Menopause, Perimenopause and—Somatopause?

Everyone has heard of menopause and periomenopause, and if you’re over 45, chances are that you’re experienced both. But here’s another pause to give you pause: Somatopause. And unfortunately for guys, this one affects both genders.

“Somatopause” refers to the changes that occur when the level of human growth hormone (HGH) in our body begins to drop off.  Colloquially, it’s referred to as “the middle age spread” and the consequences are no fun at all. The decline in human growth hormone is one major reason why we lose muscle mass, gain weight and experience a dramatic decline in energy once we hit 40 and beyond.  These changes aren’t simply the side effects of getting older—they’re caused in part by a decrease in human growth hormone.

What can you do to counteract somatopause? In order to maintain peak physical fitness and keep your body working as well as possible, you need to maintain adequate levels of HGH.  Maybe you’re wondering: if my levels of human growth hormone are low, can’t I take supplements?  The answer is no, you can’t.  Some doctors will occasionally prescribe hormone injections for very old, very deficient patients, but it isn’t a safe or affordable option for most people experiencing somatopause.  In fact, HGH as an injection is a banned substance in professional sports, since it’s classified as a steroid.

So how can you replenish your depleted levels of human growth hormone?  Experts generally agree that exercise is the most effective natural way to do it.  In fact, some claim that the right exercise program is enough to boost your HGH levels by as much as 535 percent.

However, yoga buffs, listen up: Not all types of exercise will do. In order to get that hormonal boost, you need to engage certain muscles, namely your “super fast” muscle fibers.  These are muscles that aren’t usually engaged by traditional aerobic exercise or weight training.  In order to work them out and thus boost your levels of HGH, you need to do what are called anaerobic short burst exercises.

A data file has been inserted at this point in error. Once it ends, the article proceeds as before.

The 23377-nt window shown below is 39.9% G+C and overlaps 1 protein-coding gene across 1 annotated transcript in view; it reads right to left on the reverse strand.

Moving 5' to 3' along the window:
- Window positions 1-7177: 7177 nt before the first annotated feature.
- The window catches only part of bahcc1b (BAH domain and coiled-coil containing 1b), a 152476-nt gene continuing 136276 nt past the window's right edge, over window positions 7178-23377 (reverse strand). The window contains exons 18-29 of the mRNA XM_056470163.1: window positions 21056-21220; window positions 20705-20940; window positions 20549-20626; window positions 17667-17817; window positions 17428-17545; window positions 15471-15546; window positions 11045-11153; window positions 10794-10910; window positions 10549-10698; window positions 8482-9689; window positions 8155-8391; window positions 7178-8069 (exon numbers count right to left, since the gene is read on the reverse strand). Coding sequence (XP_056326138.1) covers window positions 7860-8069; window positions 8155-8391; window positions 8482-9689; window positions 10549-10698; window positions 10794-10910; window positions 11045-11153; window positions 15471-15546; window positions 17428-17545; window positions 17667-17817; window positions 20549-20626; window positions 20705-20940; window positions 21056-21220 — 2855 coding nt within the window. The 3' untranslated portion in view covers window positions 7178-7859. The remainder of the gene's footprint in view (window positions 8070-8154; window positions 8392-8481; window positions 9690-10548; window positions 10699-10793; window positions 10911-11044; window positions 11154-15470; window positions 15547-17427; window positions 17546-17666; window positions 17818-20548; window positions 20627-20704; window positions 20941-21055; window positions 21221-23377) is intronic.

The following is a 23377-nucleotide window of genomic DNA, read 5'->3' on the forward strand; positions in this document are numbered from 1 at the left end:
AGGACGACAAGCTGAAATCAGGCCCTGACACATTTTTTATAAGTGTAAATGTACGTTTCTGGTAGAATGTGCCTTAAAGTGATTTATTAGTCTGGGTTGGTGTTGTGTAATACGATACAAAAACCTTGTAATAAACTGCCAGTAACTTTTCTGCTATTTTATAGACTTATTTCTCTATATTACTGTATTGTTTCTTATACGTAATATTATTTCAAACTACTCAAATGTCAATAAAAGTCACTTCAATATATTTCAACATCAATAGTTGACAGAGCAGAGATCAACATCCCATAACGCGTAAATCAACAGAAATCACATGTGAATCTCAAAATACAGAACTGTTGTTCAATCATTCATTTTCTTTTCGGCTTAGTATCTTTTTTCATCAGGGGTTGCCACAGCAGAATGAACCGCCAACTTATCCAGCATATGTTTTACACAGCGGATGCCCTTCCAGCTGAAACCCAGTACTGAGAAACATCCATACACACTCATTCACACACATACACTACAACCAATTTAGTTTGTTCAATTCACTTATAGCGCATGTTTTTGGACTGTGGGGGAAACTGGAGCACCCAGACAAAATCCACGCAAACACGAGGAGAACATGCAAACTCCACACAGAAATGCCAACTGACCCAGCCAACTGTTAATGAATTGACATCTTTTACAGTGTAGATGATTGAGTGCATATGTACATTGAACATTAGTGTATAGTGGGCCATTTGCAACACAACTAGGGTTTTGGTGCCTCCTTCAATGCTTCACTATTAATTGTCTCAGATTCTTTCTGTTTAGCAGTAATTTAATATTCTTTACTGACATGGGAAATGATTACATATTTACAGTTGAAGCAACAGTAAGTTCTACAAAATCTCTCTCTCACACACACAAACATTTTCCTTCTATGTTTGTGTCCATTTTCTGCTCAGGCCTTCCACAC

The principle behind this regimen is that you don’t need to run on the treadmill or use the elliptical for an hour, forty-five minutes, or even half an hour.  Proponents of this type of exercise say that, by engaging these super fast muscles, you can get the full range of benefits from only twenty minutes of exercise.  Here are the steps recommended by most experts:

  1. Warm up by jogging or cycling at a moderate pace for three minutes.

  2. Sprint or pedal as hard as you can for 30 seconds.  You need to go hard enough so that you’re in oxygen debt (can’t easily breathe or talk), are sweating, and feel like you could not possibly go any longer.

  3. Recover for 90 seconds at a moderate pace.

  4. Repeat the high intensity sprint and recovery 7 more times.

Don’t like to pedal or sprint? To counteract somatopause, try mixing up your yoga practice, alternating poses with short bursts of intense activity, like an intense Surya Namaskar including jumps from Uttanasana to Chaturanga and from Downward Dog to Uttanasana—rigorous enough to make you short of breath.

Other alternatives, include jumping rope, using a stair climber, or jumping on a mini-trampoline (which by the way, works wonders for your lymphatic system as well). The main idea is to challenge your body to deliver at more than full capacity. This in turn will trigger a healing response and the production of HGH.

If you replace some of your regular workouts with these anaerobic short burst exercises, you’ll be one step closer to reversing the effects of somatopause and getting back to a healthier, younger-feeling body.

Recent articles


Upcoming courses

Yoga for
every body

How to Avoid the Top 3 Pitfalls of Forward Bends

With Julie Gudmedstad

Recent articles


Sorry, You have reached your
monthly limit of views

To access, join us for a free 7-day membership trial to support expanding the Pose Library resources to the yoga community.

Sign up for a FREE 7-day trial